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Georgia Senate passes revised online sports betting legislation

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Georgia’s senate passed a bill to legalise sports betting online in Peach State. However, the law requires that a constitutional change be approved by Georgia voters.

Last week, Senate Bill 386 sought to regulate sports betting online in Georgia. The bill has been approved by the Georgia Senate yesterday with a 35-15 vote.

The bill was amended by 38 Senators, but not until then. This amendment permits the proceeds from betting to go to other uses, including need-based scholarship.

The sports betting bill has now been approved by the Georgia Senate and is being discussed in the Georgia House of Representatives.

What does the Georgia Sports Betting Bill include?

SB386 contains key language that covers online sports betting. The bill requires that players be 21 years old and located in Georgia to wager.

Georgia Lottery Corporation will be responsible for the regulation of the market. The Georgia Lottery Corporation would be responsible for regulating the market.

There will be several licences available. The main licence would be a Type I licence, which is for online gambling. To apply, operators would have to pay $100,000 ($78,445/EUR91.925) and an annual renewal of $1.0m.

One approved service provider could be partnered with a Type 1 license holder. They would have to pay $10,000 for a service licence and $100,000 per year in renewal fees.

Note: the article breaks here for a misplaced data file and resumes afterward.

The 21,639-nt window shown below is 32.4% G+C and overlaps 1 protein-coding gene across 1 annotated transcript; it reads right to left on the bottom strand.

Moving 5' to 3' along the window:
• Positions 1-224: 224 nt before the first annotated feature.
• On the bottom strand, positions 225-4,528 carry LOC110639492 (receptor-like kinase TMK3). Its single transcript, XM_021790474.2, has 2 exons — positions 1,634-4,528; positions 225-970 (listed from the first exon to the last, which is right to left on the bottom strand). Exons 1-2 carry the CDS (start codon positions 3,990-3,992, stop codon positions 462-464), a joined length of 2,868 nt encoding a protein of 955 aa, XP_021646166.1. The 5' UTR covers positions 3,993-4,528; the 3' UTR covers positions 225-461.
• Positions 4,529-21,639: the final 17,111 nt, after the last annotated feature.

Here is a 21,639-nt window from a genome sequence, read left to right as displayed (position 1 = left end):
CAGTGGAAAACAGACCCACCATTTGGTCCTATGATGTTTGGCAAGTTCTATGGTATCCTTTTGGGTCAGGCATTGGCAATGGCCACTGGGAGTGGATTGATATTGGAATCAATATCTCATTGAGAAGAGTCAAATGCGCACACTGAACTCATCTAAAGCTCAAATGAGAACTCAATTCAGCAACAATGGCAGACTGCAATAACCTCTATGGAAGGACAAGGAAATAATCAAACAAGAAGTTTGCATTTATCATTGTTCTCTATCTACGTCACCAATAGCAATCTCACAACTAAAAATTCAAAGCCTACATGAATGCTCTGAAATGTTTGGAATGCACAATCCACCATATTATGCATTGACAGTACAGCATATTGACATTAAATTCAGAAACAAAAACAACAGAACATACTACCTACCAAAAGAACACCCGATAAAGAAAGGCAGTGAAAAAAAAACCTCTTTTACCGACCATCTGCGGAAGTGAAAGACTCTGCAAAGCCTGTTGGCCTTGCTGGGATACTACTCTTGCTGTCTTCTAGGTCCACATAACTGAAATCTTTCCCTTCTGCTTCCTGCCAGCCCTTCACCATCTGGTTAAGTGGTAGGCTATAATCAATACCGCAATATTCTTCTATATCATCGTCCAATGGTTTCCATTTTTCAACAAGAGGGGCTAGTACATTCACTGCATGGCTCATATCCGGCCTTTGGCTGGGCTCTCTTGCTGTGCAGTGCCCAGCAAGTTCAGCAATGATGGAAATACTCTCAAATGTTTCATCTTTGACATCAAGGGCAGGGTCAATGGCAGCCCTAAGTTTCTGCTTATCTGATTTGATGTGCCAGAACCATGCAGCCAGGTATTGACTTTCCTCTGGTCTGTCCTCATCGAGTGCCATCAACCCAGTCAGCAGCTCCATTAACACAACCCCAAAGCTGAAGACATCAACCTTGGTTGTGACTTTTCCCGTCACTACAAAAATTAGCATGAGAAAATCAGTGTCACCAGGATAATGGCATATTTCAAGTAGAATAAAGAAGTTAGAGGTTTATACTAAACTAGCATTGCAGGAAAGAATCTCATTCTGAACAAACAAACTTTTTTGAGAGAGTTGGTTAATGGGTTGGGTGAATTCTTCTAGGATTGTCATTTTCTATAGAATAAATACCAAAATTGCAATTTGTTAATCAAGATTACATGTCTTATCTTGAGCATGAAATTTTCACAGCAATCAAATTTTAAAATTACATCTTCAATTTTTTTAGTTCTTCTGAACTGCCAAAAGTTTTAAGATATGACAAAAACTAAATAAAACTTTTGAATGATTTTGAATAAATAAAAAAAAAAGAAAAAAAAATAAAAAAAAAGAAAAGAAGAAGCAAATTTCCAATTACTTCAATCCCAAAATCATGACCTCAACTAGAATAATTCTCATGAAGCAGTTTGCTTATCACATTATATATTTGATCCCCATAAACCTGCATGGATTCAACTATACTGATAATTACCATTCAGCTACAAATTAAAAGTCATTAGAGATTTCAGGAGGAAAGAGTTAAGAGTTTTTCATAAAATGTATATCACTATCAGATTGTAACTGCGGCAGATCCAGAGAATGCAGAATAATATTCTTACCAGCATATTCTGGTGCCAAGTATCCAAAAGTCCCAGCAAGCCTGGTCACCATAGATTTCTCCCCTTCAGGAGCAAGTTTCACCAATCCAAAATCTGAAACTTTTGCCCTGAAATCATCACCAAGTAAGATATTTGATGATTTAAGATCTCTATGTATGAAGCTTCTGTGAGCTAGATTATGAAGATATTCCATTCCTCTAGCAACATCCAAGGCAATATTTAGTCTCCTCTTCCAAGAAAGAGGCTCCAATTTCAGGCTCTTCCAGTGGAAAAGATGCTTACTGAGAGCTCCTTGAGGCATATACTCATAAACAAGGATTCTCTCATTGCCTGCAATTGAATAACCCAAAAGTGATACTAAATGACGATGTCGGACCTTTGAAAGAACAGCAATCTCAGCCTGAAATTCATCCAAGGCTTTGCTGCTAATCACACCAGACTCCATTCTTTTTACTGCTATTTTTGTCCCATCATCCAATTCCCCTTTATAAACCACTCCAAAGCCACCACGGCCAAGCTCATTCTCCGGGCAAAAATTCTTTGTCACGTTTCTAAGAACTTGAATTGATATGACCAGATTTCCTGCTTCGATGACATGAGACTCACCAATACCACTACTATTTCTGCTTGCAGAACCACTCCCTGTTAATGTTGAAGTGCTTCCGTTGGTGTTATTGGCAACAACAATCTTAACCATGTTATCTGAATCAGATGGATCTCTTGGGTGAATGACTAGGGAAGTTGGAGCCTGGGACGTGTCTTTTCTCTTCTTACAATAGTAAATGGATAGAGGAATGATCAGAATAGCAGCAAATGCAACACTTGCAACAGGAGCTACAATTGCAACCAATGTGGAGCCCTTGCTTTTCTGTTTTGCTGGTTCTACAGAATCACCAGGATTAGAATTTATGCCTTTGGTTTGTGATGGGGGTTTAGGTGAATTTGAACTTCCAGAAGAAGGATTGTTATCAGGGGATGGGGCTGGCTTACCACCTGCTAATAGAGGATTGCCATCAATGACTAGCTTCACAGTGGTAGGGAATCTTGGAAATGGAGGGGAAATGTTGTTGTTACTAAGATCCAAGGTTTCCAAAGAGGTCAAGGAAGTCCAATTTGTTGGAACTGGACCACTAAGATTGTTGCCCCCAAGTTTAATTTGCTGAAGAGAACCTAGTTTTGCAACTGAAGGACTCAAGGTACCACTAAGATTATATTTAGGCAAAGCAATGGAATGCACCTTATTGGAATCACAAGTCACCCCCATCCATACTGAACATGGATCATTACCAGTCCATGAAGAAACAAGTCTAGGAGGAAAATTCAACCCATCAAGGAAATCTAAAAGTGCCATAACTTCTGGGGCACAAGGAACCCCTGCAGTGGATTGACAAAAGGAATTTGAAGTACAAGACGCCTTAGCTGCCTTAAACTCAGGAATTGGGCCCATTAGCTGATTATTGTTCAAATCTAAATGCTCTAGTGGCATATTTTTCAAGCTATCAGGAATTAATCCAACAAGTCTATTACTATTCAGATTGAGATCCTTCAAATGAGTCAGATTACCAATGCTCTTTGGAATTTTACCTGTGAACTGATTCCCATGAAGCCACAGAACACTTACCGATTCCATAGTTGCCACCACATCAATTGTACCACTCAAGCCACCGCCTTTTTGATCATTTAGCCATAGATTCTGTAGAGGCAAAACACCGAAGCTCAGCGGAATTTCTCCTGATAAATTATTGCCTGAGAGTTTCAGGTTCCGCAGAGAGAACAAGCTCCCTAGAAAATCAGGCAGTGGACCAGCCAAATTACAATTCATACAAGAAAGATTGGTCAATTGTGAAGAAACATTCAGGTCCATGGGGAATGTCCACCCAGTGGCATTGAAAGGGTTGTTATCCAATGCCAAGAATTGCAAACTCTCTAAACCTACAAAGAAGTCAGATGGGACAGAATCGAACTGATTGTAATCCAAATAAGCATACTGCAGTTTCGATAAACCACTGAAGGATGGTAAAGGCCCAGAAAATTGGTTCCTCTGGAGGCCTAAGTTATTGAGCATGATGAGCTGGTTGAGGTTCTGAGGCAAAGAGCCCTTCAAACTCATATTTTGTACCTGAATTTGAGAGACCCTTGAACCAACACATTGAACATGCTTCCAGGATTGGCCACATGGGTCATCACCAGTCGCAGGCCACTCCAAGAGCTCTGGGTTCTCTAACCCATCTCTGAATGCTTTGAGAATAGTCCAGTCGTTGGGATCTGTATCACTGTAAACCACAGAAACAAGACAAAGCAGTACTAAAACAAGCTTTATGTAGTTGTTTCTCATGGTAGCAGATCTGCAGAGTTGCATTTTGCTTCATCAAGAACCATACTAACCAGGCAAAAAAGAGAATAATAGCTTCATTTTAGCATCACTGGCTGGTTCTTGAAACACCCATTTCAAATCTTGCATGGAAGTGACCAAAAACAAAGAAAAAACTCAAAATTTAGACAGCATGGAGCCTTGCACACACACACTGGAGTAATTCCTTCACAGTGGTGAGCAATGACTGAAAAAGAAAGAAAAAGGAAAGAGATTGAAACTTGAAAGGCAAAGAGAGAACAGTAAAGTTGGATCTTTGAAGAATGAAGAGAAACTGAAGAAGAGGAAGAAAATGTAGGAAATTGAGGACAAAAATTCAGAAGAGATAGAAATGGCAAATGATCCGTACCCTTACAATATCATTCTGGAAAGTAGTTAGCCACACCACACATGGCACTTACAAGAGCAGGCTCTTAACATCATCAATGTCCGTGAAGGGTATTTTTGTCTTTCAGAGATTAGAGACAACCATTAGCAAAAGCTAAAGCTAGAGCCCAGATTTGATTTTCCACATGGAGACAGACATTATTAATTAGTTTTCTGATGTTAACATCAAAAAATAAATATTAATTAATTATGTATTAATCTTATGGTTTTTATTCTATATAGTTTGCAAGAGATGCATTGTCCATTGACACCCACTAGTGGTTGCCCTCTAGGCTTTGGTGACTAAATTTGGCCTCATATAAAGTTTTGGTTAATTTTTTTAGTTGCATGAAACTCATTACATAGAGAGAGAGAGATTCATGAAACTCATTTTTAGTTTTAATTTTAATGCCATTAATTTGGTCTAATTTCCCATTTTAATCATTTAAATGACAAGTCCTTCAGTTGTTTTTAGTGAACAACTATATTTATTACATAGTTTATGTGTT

A second supplier license would cost $2,000 plus the renewal fee of $20,000.

In Georgia, 16 Type 1 licenses will be available. Eight of them are tied to professional sport organisations. Seven additional standalone licenses will be available, along with one tied to the Georgia Lottery.

Taxes are payable by Type 1 license holders at 20% of their adjusted gross revenue from sports betting online in Georgia. The tax is payable monthly.

As soon as the governor signs off on it, this bill will become law.

What is going on in the Peach State else?

SB 386 was not the first bill about online sports betting to be introduced this year. Another bill was sent back to the Senate last month.

Bill Cowsert, a state senator from Georgia, submitted Senate Bill 172 in Georgia last February. The bill was ultimately unsuccessful. Bill Cowsert, a state senator from Georgia, submitted Senate Bill 172 in February last year. It ultimately failed.

This bill is different from SB386 because it allows both online and retail gambling. The number of licenses is unlimited, and there are several types.

No specific tax information is available. The bill does outline an annual tax on gross adjusted income from online betting.

The amount is calculated by adding 25% to the gross adjusted income of parlay, proposition and live bets. It also includes 20% from other bets.

If the bill passes, it will become effective on 1 January 2025. SB386, however, has not yet passed the Senate stage.

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